“The author's descriptions of barreling down an icy track at 80 mph, when one ill-advised twitch of the body can send the slider to the hospital, are both harrowing and exhilarating. Vaughn is extremely close to the story he's telling. . . .[H]is passion for and intimate knowledge of the sport are what make this book glide along so easily.”
—Publishers Weekly, November 2005
For Immediate Release
Ever heard of skeleton? In the world of sports, skeleton has been in the shadows of its more famous cousin, the luge. Skeleton is high-octane sledding that begins with a running leap onto a sled that appears no bigger than a cafeteria tray. Plunging headfirst—barely inches off the ice—down a winding, mile-long track, sliders achieve outrageous speeds—often surpassing 80 mph. This extreme sport requires incredible nerve and intense focus and will surely make for thrilling viewing this February at the 2006 Winter Olympics in Torino, Italy.
Ever heard of Robie Vaughn? An oil and gas entrepreneur from Dallas, Robie has recently been named interim executive director of the US Bobsled and Skeleton Federation. How does one go from the boardroom to directing sports on ice? Well, it helps when you are the unlikely hero for putting skeleton back into the Olympic circuit in 2002.
Headfirst: The Olympic Success Story of Skeleton (Brown Books Publishing Group; publication date January 10) by Robie Vaughn is the story of an obsession: first with the sheer thrill of sliding down tracks on skeleton sleds, which the author first tried at the age of thirty-nine, and then with the idea of representing the United States as a member of the Olympic skeleton team.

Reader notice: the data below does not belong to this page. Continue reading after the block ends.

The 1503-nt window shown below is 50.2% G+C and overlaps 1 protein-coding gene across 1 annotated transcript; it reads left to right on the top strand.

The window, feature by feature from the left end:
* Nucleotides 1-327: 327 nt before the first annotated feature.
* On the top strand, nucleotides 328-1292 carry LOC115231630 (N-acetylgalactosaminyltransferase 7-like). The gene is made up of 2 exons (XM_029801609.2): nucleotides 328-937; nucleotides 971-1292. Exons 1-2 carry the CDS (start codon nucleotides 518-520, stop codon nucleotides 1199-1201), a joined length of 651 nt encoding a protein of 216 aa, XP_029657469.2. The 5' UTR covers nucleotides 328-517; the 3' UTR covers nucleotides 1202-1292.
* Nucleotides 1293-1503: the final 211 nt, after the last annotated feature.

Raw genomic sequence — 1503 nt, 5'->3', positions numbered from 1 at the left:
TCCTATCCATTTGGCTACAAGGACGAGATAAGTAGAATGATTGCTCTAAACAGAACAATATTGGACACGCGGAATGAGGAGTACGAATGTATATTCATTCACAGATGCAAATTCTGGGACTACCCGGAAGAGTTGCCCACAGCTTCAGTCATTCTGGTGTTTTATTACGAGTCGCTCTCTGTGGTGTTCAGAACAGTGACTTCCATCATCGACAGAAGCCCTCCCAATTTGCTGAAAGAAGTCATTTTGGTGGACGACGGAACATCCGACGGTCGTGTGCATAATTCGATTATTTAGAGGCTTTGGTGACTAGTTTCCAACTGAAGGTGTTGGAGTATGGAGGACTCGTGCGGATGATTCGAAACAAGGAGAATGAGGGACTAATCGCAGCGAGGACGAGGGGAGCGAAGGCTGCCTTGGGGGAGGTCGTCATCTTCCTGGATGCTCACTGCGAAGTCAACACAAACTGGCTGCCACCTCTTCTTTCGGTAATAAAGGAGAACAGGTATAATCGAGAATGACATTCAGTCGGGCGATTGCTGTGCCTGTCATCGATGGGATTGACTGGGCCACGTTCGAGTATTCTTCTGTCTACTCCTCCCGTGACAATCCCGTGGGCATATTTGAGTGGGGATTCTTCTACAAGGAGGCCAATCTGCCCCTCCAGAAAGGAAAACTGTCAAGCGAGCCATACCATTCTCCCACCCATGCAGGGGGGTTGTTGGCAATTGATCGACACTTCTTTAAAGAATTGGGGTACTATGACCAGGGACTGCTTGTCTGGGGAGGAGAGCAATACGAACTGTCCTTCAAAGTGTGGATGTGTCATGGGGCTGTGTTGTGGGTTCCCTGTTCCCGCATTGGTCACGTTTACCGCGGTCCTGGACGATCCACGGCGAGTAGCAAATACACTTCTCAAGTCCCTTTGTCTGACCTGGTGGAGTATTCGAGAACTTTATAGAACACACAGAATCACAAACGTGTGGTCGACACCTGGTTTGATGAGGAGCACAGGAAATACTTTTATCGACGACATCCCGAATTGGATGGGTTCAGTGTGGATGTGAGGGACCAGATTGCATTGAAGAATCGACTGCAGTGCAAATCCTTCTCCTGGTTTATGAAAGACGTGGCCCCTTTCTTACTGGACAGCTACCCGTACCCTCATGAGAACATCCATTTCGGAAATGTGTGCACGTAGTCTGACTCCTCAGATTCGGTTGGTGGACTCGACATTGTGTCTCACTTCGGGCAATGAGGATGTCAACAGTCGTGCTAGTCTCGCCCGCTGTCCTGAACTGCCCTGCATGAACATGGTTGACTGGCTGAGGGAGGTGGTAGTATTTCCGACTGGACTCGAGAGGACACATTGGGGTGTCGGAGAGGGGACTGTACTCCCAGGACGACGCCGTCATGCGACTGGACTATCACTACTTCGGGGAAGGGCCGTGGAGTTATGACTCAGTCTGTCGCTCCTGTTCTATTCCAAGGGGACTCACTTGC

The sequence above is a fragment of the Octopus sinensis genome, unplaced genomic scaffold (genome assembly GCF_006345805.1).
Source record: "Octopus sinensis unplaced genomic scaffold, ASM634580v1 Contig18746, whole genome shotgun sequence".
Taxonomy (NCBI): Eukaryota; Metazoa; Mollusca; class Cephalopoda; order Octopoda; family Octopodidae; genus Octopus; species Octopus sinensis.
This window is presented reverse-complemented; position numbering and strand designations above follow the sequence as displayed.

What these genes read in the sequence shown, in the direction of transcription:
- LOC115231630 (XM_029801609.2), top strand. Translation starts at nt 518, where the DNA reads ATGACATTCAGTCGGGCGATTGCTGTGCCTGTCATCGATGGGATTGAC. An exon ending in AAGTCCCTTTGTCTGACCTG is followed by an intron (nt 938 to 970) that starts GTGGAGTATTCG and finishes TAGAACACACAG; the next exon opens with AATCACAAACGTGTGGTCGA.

There were only a few obstacles to overcome. To begin with, most Olympic athletes start out at about half the age the author was when he first encountered skeleton. Also, there was no US Skeleton Team—simply because skeleton was no longer an Olympic sport after being dropped in 1948.
Headfirst is Robie Vaughn’s story how as an entrepreneur he applied business savvy to create, build, and man an organization spearheading the campaign to reinstate skeleton to the 2002 Winter Olympics in Salt Lake City. This is a spirited tale of risk, leadership, and determination that will delight sport enthusiasts as well as readers seeking to be inspired by one man’s ambition for success.
The author is available for media interviews.
Headfirst: The Olympic Success Story of Skeleton
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